462km (286 miles) NE of Uluru; 1,491km (924 miles) S of Darwin; 1,544km (957 miles) N of Adelaide; 2,954km (1,831 miles) NW of Sydney
“Alice”or “The Alice,”as Australians fondly call it, is the unofficial capital of the Red Centre and a gateway to Uluru.
Many tourists visit Alice only to get to Uluru, but you might like to spend a few days here exploring its indigenous culture and outlying natural attractions. Home to about 27,000 people, it’s a rambling, unsophisticated place that is the heart of the Aboriginal Arrernte people’s country. Alice is a rich source of tours, shops, and galleries for those interested in Aboriginal culture, art, or souvenirs. However, parts of this region are also evidence that ancient Aboriginal civilization has not always meshed well with the 21st century, which has resulted in fractured riverbed communities plagued by alcohol and other social problems. And it is likely that you will see evidence of this on the streets.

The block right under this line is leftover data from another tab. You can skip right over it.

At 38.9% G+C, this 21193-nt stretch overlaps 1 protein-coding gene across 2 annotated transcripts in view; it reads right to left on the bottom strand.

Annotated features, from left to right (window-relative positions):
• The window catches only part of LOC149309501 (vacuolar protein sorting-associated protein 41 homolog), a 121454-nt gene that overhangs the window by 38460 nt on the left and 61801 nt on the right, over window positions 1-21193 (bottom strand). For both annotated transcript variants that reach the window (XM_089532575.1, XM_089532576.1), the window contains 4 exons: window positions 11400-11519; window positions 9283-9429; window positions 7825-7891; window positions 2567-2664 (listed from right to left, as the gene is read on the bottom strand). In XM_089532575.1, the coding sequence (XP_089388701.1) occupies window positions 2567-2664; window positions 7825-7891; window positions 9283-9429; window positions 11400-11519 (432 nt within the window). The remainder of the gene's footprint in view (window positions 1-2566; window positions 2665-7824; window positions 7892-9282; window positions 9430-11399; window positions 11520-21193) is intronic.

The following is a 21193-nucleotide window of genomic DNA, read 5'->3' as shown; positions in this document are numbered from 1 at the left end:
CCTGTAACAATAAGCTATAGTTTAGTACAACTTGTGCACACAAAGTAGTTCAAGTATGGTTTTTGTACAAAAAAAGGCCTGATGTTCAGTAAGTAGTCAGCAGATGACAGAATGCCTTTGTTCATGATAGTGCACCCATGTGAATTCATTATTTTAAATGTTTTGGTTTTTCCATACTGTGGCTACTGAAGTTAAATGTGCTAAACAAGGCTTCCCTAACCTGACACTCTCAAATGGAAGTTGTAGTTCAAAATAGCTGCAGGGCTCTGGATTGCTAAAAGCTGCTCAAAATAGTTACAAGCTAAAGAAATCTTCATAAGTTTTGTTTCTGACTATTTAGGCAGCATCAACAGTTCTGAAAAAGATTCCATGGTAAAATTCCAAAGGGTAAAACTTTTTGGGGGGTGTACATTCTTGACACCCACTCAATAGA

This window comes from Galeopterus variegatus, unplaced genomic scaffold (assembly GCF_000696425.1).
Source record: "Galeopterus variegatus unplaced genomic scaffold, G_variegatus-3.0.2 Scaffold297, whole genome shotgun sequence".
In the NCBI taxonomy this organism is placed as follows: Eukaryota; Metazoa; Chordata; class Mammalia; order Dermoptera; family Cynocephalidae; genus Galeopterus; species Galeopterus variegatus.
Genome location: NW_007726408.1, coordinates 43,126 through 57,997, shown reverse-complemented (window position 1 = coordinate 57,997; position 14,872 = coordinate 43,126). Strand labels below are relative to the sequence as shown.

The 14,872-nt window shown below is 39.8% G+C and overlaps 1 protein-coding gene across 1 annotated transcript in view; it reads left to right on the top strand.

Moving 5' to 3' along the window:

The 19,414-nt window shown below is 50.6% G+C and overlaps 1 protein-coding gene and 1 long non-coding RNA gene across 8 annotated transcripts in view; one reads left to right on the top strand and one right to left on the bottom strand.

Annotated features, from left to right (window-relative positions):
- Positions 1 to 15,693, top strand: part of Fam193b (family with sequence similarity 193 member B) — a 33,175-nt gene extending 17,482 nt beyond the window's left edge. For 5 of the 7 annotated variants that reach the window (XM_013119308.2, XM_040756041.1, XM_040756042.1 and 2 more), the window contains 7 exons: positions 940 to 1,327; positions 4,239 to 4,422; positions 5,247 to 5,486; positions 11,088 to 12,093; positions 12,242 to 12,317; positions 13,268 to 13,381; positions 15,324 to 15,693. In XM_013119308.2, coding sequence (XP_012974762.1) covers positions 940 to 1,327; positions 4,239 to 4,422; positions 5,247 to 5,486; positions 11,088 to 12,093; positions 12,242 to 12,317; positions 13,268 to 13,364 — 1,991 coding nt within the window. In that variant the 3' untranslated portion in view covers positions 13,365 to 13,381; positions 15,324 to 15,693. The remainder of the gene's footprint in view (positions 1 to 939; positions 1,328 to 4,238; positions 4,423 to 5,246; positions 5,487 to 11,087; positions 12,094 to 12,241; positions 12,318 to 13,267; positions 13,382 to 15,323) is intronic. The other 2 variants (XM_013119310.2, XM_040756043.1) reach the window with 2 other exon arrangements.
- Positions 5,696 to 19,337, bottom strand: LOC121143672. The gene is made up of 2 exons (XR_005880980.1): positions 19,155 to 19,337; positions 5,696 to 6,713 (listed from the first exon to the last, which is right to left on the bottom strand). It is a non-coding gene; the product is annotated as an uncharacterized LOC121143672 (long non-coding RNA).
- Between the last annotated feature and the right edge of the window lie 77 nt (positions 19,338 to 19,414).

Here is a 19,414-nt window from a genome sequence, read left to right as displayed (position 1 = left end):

No matter what direction you come from to get here, you will fly for hours over a vast, flat landscape. On arrival, you will see that in fact it is close to a low, dramatic range of rippling red mountains, the MacDonnell Ranges. Many visitors excitedly expect to see Uluru, but that marvel is about 462 km (286 miles) down the road.
The red folds of the MacDonnell Ranges hide lovely gorges with shady picnic grounds. The area has an old gold-rush town to poke around in, quirky little museums, wildlife parks, a couple of cattle stations (ranches) that welcome visitors, hiking trails to put red dust on your boots, and one of the world’s top 10 desert golf courses.